All Work And No Play…
DIRECTED BY: TONY ZIERRA/2018 (U.S. Theatrical Release)
STREET DATE: FEBRUARY 16, 2021/KINO LORBER
You get the creeping sense as you watch this documentary that its subject might be slightly unhinged – and I don’t mean the famously obsessive Stanley Kubrick. The “filmworker” of the title is actually the director’s long-time right hand man, Leon Vitali, the unlikeliest of assistants. He’d been a successful television actor in England when he snagged the role of Lord Bullingdon in Kubrick’s 1975 film Barry Lyndon. Already a fan, Vitali ingratiated himself to Kubrick, eventually abandoning his acting career in favor of a permanent post as the director’s jack-of-all-trades.
Vitali’s quick absorption into Kubrick’s small cadre of in-house creatives reads eerily like falling into a religious cult, bonded by extreme loyalty to a dominating personality, ever ready to do any bidding by the never-flagging authoritarian. But if his testimony is to be believed, Vitali is, in his own mind at least, less Patty Hearst than he is John, the disciple whom Jesus loved. And yet, across the next three decades and three films (The Shining, Full Metal Jacket, Eyes Wide Shut), with seemingly bottomless energy, Vitali happily packed his résumé with newfound skills in casting, location scouting, set photography, sound design, and all things post production and marketing, all at the insistent pressing of his boss, the most notoriously exacting, emotionally volatile auteurs in film history. It’s a relationship that’s depicted here as most assuredly not equal, often verbally abusive… and strangely paternal. Vitali’s disposition, almost preternaturally accommodating, seemed to magnet-lock with Kubrick’s weirdly avuncular megalomania, and the symbiosis – healthy or not – became Kubrick’s necessary add-on appendage.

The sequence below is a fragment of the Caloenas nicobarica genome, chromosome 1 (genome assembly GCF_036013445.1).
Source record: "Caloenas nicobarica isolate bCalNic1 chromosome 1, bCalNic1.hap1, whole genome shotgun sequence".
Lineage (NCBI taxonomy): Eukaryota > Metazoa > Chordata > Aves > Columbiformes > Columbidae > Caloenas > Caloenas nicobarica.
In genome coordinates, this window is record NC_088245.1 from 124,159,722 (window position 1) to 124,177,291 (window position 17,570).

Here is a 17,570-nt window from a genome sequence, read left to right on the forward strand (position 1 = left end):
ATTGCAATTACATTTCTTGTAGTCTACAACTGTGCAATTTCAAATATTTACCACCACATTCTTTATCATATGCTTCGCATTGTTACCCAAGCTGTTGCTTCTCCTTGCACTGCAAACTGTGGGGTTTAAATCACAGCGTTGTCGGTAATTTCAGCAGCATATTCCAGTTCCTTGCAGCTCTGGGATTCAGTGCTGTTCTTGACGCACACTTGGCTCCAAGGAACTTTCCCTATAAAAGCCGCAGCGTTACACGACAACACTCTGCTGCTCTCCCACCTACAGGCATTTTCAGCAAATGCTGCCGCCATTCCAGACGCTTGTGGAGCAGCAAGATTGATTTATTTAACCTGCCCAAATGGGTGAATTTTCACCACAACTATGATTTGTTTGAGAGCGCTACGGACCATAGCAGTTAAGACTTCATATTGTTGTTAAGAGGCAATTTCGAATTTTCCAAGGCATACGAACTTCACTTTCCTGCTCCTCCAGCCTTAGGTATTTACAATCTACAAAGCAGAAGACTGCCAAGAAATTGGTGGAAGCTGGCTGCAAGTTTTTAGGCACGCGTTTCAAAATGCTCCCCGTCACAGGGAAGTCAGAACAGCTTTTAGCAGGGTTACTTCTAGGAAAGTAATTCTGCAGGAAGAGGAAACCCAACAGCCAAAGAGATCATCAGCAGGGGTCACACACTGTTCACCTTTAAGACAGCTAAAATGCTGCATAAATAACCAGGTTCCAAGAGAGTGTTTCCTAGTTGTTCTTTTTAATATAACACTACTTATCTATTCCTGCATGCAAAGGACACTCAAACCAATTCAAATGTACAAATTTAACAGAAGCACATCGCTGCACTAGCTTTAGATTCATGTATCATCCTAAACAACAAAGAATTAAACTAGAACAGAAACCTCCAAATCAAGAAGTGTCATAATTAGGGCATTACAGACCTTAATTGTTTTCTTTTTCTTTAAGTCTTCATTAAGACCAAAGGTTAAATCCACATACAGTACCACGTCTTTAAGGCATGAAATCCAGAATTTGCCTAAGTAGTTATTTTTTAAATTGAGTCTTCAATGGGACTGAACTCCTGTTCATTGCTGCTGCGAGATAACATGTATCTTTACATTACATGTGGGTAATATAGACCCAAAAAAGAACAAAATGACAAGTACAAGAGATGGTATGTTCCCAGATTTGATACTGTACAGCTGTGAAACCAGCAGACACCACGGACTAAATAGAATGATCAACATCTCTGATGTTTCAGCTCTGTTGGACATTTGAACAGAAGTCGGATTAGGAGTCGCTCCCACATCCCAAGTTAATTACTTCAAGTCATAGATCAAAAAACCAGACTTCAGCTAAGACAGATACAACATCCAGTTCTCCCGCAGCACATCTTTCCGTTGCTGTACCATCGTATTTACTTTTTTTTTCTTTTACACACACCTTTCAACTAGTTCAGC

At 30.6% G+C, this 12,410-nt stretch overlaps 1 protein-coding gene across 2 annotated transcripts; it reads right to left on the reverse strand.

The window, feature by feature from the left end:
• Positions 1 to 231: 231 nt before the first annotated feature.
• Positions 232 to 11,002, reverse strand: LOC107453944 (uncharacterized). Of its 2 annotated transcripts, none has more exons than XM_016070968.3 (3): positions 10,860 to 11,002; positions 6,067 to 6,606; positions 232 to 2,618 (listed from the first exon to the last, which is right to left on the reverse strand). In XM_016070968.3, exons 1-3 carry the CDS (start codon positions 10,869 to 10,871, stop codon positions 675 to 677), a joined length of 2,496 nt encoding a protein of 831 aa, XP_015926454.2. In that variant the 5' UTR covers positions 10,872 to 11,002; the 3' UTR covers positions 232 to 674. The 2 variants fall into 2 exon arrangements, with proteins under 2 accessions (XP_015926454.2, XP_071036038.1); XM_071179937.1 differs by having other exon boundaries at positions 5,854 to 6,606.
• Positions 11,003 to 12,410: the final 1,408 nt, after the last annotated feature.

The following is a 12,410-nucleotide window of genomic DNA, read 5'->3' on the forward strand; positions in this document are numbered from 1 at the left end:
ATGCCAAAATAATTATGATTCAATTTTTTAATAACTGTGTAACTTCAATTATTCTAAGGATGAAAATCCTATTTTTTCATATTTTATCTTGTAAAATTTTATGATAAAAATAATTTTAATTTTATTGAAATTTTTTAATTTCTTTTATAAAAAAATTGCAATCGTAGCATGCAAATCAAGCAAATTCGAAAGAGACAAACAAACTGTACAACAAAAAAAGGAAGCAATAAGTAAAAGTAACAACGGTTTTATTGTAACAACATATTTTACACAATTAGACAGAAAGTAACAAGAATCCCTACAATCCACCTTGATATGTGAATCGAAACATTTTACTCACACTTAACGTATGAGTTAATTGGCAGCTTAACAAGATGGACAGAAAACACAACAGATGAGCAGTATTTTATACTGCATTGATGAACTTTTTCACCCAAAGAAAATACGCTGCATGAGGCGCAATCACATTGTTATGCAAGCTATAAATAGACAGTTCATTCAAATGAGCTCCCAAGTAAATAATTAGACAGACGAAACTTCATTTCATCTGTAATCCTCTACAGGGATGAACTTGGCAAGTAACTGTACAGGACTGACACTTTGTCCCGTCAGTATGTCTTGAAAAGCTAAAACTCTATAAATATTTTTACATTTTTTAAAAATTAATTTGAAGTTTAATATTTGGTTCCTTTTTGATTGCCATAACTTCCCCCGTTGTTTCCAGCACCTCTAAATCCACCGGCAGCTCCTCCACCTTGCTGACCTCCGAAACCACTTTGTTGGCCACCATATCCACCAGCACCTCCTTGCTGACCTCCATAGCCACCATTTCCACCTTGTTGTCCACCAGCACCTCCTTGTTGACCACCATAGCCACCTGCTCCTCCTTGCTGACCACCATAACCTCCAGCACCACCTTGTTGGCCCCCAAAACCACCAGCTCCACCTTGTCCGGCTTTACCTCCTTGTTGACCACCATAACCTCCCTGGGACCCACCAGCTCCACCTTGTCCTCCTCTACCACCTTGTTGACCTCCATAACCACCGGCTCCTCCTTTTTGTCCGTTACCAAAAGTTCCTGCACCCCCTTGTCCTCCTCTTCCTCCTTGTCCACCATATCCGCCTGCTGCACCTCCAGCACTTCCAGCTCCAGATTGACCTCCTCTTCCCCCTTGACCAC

A brief detour into Vitali’s childhood late in the film reveals the abuse his father heaped upon him and his siblings, triggering for the audience any number of passages from the Psychology 101 text, especially bolding the Stockholmy contours of his loyalty. But the sense-defying facts of Vitali’s trajectory from actor to assistant belie the deep – and ultimately innocent – devotion that is naturally engendered within a person who is in love with filmmaking and who, while forswearing all 24/7 of his own life, has the rare chance to work alongside one of the greatest geniuses of the art form.
Beyond rank loyalty, though, one of the unsung facts about Vitali, even in this documentary, is how lethally smart he had to be to keep up with the voracious polymath at the helm. The documentary takes its tonal cue on such things from its subject, who often presents himself as simple, if beleaguered, background help. But the cascading volume of research and detail, and the capacity for whiplash-inducing 180’s inherent in his capricious boss, required a mind and constitution of monolithic fortitude.
Kino Lorber’s Blu-ray upgrade of its 2018 DVD release retains the scant extras, only featuring an eleven-minute post-screening Q&A with Vitali and the documentary’s director, Tony Zierra. The film is a short ride, ninety-four minutes, but the cruel, relentless lifestyle described is so anxiety-inducing as to make it feel much longer. By the end, as Kubrick’s death becomes imminent, and as Vitali’s visage has morphed from young London swinger to eviscerated Iggy Pop, viewers might find themselves rooting for the director’s eyes to widely shut just to give poor Leon a break.